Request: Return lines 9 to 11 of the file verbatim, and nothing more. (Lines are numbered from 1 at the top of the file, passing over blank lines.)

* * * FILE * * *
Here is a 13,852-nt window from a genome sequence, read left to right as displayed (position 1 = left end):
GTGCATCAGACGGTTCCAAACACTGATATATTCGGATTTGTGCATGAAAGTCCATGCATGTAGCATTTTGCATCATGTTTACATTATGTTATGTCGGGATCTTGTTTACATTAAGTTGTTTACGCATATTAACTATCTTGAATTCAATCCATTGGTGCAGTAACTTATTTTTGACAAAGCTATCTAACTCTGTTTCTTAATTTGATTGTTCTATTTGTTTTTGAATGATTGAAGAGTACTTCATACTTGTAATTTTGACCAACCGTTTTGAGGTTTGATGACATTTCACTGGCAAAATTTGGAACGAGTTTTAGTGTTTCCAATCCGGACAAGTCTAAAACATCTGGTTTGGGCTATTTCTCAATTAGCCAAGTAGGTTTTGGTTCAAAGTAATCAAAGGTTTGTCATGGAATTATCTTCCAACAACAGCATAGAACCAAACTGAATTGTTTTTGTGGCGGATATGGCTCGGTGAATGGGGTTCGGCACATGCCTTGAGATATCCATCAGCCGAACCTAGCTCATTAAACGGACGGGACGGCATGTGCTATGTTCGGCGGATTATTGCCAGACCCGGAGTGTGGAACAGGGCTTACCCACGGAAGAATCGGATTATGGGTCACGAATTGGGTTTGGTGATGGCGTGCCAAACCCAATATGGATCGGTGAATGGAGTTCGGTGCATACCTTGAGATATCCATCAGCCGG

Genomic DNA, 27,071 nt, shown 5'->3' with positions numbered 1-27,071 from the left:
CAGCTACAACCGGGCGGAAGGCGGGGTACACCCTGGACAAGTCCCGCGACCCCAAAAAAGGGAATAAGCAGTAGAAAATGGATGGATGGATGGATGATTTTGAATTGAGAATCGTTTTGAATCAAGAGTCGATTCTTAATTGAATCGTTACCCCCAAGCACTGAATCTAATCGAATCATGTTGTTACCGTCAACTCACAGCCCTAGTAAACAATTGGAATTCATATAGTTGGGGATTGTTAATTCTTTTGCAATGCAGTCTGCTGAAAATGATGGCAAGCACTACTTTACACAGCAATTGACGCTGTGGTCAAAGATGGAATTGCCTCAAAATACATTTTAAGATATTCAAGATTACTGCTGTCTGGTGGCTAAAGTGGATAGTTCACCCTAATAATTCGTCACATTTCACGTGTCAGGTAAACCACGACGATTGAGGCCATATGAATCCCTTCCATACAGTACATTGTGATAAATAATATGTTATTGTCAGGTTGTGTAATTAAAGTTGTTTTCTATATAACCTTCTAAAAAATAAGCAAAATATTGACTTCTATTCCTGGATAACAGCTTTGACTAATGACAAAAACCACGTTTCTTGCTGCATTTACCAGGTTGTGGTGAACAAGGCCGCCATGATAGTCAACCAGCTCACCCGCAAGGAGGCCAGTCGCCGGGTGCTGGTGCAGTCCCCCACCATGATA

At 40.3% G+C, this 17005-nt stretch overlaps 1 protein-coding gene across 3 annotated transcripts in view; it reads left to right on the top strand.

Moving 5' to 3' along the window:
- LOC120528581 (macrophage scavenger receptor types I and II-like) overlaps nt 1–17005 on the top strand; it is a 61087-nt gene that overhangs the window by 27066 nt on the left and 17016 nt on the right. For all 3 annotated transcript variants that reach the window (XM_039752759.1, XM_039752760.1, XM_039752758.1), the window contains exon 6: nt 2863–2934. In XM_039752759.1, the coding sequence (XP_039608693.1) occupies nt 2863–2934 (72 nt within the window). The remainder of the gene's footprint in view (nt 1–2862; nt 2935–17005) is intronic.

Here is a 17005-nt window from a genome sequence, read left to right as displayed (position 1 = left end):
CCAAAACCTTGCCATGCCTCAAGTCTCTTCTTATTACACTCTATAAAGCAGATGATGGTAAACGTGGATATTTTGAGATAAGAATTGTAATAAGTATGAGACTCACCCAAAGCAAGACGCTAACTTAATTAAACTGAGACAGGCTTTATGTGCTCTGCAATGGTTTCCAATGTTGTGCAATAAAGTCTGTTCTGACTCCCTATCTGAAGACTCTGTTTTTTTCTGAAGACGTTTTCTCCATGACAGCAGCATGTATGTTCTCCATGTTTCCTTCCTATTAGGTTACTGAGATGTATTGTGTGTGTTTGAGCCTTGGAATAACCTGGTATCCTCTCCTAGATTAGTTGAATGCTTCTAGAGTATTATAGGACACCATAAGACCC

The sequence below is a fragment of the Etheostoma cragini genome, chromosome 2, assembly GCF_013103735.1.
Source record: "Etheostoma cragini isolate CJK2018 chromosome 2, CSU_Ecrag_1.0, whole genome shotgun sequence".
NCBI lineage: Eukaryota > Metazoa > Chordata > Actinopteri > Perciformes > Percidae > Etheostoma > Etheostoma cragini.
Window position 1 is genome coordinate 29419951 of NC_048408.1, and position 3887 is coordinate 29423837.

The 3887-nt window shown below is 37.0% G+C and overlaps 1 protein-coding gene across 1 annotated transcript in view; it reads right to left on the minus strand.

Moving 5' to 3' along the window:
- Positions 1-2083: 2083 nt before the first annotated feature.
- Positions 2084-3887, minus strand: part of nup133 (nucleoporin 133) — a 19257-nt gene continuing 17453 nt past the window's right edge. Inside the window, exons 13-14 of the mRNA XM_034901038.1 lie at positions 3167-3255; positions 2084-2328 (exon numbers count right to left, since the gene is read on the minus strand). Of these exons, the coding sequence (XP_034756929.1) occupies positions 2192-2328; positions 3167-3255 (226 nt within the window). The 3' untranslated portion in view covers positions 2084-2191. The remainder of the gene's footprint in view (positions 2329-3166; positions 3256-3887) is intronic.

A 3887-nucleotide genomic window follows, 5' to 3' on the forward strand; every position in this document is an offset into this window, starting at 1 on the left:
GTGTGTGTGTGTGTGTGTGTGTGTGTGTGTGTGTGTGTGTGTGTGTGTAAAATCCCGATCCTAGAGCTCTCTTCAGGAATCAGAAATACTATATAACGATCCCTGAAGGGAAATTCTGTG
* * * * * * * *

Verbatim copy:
CCAAAACCTTGCCATGCCTCAAGTCTCTTCTTATTACACTCTATAAAGCAGATGATGGTAAACGTGGATATTTTGAGATAAGAATTGTAATAAGTATGAGACTCACCCAAAGCAAGACGCTAACTTAATTAAACTGAGACAGGCTTTATGTGCTCTGCAATGGTTTCCAATGTTGTGCAATAAAGTCTGTTCTGACTCCCTATCTGAAGACTCTGTTTTTTTCTGAAGACGTTTTCTCCATGACAGCAGCATGTATGTTCTCCATGTTTCCTTCCTATTAGGTTACTGAGATGTATTGTGTGTGTTTGAGCCTTGGAATAACCTGGTATCCTCTCCTAGATTAGTTGAATGCTTCTAGAGTATTATAGGACACCATAAGACCC

The sequence below is a fragment of the Etheostoma cragini genome, chromosome 2, assembly GCF_013103735.1.
Source record: "Etheostoma cragini isolate CJK2018 chromosome 2, CSU_Ecrag_1.0, whole genome shotgun sequence".